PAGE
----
on Aug 21, 2014 at 8:46 am
Yesterday the Court blocked the order by the U.S. Court of Appeals for the Fourth Circuit striking down Virginia’s ban on same-sex marriage. Although Virginia officials and the county clerk who had requested the stay urged the Court to treat the clerk’s stay application as a petition for review, the Justices instead stayed the lower court’s ruling pending the filing and disposition of a formal petition for certiorari. I covered the order for this blog; other coverage comes from NPR’s Nina Totenberg, Robert Barnes of The Washington Post, Timothy Phelps of the Los Angeles Times, and Lawrence Hurley of Reuters. In an article published before the Court issued the stay, Chris Geidner of BuzzFeed reported on the “tightrope walk” of Virginia Attorney General Mark Herring, who has declined to defend his state’s ban but nonetheless agreed with the county clerk that the Fourth Circuit’s ruling should be stayed. And in an op-ed for the Supreme Court Brief (subscription required), Alan Morrison has some “early advice” for the Justices on the same-sex marriage issue; among other things, he tells the Court that, “[n]ow that there are so many cases in the courts of appeals, and so little that lower-court judges have not yet said, you might as well take one case now, swallow hard, and decide the merits.”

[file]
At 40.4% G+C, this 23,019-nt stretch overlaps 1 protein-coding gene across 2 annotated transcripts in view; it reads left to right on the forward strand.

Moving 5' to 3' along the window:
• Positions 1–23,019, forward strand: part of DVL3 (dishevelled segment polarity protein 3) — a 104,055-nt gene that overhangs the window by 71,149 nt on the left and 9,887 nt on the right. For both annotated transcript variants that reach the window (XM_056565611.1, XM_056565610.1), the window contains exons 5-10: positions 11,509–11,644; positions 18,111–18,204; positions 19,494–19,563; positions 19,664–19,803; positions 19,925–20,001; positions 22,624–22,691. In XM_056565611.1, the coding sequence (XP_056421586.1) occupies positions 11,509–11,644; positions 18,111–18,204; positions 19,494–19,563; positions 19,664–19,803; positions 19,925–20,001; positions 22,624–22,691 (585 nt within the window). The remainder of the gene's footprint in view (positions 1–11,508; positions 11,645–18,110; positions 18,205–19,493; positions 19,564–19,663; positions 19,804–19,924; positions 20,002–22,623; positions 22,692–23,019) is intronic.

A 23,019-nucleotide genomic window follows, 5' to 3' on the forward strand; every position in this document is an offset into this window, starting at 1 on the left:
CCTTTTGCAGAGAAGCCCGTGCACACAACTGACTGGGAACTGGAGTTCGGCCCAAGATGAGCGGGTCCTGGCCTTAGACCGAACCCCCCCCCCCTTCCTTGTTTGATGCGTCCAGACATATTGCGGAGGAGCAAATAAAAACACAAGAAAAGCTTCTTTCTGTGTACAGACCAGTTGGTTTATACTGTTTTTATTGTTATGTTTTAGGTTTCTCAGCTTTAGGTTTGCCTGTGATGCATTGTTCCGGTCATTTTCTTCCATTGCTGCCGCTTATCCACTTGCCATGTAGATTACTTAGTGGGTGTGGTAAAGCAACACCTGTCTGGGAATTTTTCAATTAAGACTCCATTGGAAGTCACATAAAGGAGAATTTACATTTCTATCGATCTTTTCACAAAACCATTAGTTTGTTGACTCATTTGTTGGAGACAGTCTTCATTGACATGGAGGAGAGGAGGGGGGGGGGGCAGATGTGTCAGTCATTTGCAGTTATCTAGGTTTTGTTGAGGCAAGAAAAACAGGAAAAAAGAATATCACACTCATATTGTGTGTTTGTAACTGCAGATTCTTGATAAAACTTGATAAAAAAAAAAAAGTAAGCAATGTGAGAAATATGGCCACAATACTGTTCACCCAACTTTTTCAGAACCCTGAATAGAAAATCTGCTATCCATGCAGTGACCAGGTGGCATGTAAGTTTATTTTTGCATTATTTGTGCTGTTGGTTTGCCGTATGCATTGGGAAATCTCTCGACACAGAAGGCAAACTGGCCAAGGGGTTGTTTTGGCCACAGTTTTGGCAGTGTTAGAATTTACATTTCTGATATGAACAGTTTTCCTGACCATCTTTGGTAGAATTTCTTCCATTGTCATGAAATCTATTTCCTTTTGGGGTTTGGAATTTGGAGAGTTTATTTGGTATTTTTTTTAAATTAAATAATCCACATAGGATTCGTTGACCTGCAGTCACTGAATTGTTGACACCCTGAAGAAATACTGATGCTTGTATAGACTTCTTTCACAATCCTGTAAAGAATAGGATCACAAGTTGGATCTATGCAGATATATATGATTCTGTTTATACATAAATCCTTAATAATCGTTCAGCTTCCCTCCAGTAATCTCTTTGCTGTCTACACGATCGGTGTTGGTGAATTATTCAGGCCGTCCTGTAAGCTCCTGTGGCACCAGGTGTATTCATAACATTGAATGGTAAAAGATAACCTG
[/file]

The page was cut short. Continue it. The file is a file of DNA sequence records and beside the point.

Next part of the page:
- At Crime and Consequences, Kent Scheidegger has an update on Ryan v. Hurles, the Arizona death penalty case that was relisted twenty-two times before the state ultimately withdrew its petition in light of a new decision by the Ninth Circuit. (Lyle also covered the developments in Hurles for this blog earlier this week.)
- At Re’s Judicata, Richard Re examines the Court’s treatment, in Burwell v. Hobby Lobby, of its earlier decision reserving jurisdiction in Gallagher v. Crown Kosher Super Market, a Free Exercise Clause challenge to Sunday closing laws.
- In the Supreme Court Brief (subscription required), Tony Mauro reports on the prospect that “[a] little-noticed brief in a case before the U.S. Supreme Court this fall may launch a new genre of friend-of-the-court filings: written by a law firm on behalf of no client—not even law professors—and in support of neither side.”
- At Mens Rea, the blog of the American Criminal Law Review, William Hornbeck argues that Chief Justice John Roberts should “restore the Chief Justice’s official title to ‘Chief Justice of the Supreme Court of the United States.’”
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Disclosure: The amicus brief discussed in Tony Mauro’s story was filed by Goldstein & Russell, P.C., whose attorneys contribute to this blog in various capacities. However, I am not affiliated with the firm.]